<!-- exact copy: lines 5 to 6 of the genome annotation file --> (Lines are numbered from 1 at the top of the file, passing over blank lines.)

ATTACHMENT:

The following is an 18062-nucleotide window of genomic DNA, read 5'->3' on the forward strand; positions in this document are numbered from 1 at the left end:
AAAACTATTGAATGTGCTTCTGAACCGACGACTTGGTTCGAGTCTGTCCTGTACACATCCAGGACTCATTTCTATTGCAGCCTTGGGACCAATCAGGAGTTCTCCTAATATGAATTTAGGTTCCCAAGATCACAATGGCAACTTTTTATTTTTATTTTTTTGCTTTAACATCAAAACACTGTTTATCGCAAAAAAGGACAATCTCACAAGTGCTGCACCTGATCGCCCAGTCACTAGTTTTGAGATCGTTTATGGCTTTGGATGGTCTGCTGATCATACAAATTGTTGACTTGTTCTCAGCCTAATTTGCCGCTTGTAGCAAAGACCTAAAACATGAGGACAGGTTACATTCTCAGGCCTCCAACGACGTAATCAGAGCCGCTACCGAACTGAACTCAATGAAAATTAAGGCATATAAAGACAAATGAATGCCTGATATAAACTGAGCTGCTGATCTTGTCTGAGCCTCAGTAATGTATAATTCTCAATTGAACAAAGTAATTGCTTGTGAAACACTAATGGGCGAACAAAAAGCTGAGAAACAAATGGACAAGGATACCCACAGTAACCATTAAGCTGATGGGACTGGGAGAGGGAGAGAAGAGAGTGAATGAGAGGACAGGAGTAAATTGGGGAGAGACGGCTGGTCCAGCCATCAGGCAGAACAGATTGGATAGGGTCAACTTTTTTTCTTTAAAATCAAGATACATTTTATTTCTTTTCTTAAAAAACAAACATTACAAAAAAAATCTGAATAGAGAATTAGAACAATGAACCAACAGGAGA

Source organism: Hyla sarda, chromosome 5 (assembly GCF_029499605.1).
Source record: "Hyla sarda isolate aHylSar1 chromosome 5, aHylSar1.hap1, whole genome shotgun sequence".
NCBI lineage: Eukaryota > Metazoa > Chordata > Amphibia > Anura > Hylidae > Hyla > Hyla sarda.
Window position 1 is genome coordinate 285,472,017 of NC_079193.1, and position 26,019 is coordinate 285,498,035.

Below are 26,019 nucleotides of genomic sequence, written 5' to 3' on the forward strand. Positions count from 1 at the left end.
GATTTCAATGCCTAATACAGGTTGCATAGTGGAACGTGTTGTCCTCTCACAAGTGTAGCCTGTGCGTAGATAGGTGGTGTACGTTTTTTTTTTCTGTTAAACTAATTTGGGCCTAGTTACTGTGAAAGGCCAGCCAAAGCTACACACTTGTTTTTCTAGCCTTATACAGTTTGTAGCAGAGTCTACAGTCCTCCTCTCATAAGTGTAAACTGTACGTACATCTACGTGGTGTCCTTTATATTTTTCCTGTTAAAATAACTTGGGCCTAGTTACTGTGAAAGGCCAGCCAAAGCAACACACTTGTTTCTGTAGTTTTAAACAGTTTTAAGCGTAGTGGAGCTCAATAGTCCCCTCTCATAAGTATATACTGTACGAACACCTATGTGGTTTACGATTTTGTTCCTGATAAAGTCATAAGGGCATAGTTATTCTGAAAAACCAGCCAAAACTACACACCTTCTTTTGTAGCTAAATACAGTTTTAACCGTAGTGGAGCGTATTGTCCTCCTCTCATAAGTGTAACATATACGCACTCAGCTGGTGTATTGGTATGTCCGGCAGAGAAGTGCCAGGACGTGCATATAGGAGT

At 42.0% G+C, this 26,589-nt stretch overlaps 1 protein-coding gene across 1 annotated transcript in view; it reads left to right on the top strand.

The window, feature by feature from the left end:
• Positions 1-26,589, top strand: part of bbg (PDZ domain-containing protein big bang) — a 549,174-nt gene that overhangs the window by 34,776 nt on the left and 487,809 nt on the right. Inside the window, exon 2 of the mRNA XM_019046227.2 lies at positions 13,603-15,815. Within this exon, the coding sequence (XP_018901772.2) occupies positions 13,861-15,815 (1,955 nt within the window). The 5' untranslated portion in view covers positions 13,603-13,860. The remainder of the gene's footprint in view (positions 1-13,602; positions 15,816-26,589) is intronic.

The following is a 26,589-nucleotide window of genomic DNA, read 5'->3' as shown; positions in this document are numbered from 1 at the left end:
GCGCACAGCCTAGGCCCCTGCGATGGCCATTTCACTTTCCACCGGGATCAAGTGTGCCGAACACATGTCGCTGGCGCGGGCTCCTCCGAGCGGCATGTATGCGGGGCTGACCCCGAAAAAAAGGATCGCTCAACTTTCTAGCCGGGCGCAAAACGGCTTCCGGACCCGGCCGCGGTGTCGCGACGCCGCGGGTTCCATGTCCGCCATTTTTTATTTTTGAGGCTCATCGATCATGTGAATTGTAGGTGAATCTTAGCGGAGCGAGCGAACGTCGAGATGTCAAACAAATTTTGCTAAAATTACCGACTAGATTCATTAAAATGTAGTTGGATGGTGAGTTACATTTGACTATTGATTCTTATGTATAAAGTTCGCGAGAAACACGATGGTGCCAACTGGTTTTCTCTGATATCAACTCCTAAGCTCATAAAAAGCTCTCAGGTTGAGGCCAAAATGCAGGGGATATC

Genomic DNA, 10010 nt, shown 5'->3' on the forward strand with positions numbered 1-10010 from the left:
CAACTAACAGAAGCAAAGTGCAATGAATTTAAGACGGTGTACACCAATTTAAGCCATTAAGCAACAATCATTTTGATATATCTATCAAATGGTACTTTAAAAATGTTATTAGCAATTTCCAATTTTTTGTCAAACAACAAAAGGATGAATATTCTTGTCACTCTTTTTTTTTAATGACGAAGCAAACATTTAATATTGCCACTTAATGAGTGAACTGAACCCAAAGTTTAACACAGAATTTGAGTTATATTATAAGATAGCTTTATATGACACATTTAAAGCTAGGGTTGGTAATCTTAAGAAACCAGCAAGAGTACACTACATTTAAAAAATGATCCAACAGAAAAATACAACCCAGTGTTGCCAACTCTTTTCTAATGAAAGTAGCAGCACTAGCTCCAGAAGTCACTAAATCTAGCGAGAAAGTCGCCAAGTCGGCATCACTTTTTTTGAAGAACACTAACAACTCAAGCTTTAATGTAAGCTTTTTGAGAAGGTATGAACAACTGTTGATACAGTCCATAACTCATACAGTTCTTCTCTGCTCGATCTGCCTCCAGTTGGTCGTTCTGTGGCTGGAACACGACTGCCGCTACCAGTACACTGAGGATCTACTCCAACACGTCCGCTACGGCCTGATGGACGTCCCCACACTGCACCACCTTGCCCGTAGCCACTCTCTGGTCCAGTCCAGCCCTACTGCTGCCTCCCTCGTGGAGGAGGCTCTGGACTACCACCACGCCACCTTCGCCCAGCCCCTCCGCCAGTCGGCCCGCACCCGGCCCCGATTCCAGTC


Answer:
NCBI lineage: Eukaryota > Metazoa > Chordata > Amphibia > Anura > Hylidae > Hyla > Hyla sarda.
Window position 1 is genome coordinate 285,472,017 of NC_079193.1, and position 26,019 is coordinate 285,498,035.